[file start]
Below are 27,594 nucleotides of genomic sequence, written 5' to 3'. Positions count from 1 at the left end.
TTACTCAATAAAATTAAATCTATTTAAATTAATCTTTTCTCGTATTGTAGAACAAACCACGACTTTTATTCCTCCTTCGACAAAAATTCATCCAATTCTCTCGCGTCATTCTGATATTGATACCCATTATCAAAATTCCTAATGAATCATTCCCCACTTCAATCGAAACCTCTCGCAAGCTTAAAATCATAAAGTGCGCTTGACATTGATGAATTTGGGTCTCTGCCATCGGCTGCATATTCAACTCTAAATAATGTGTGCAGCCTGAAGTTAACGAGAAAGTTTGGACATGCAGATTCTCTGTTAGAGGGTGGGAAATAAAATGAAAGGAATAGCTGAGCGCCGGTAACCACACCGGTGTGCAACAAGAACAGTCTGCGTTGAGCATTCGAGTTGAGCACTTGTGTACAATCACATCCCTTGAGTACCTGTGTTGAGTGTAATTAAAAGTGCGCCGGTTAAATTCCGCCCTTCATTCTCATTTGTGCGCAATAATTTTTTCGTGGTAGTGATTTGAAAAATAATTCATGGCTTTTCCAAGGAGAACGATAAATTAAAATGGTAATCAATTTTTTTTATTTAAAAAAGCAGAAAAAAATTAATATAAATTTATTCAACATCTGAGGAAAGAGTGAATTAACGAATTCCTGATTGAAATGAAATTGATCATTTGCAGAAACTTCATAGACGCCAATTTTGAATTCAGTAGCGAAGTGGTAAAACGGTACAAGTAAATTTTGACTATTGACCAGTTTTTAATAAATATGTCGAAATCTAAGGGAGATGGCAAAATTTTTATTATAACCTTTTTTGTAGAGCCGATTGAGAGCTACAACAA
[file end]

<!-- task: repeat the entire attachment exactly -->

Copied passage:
Below are 27,594 nucleotides of genomic sequence, written 5' to 3'. Positions count from 1 at the left end.
TTACTCAATAAAATTAAATCTATTTAAATTAATCTTTTCTCGTATTGTAGAACAAACCACGACTTTTATTCCTCCTTCGACAAAAATTCATCCAATTCTCTCGCGTCATTCTGATATTGATACCCATTATCAAAATTCCTAATGAATCATTCCCCACTTCAATCGAAACCTCTCGCAAGCTTAAAATCATAAAGTGCGCTTGACATTGATGAATTTGGGTCTCTGCCATCGGCTGCATATTCAACTCTAAATAATGTGTGCAGCCTGAAGTTAACGAGAAAGTTTGGACATGCAGATTCTCTGTTAGAGGGTGGGAAATAAAATGAAAGGAATAGCTGAGCGCCGGTAACCACACCGGTGTGCAACAAGAACAGTCTGCGTTGAGCATTCGAGTTGAGCACTTGTGTACAATCACATCCCTTGAGTACCTGTGTTGAGTGTAATTAAAAGTGCGCCGGTTAAATTCCGCCCTTCATTCTCATTTGTGCGCAATAATTTTTTCGTGGTAGTGATTTGAAAAATAATTCATGGCTTTTCCAAGGAGAACGATAAATTAAAATGGTAATCAATTTTTTTTATTTAAAAAAGCAGAAAAAAATTAATATAAATTTATTCAACATCTGAGGAAAGAGTGAATTAACGAATTCCTGATTGAAATGAAATTGATCATTTGCAGAAACTTCATAGACGCCAATTTTGAATTCAGTAGCGAAGTGGTAAAACGGTACAAGTAAATTTTGACTATTGACCAGTTTTTAATAAATATGTCGAAATCTAAGGGAGATGGCAAAATTTTTATTATAACCTTTTTTGTAGAGCCGATTGAGAGCTACAACAA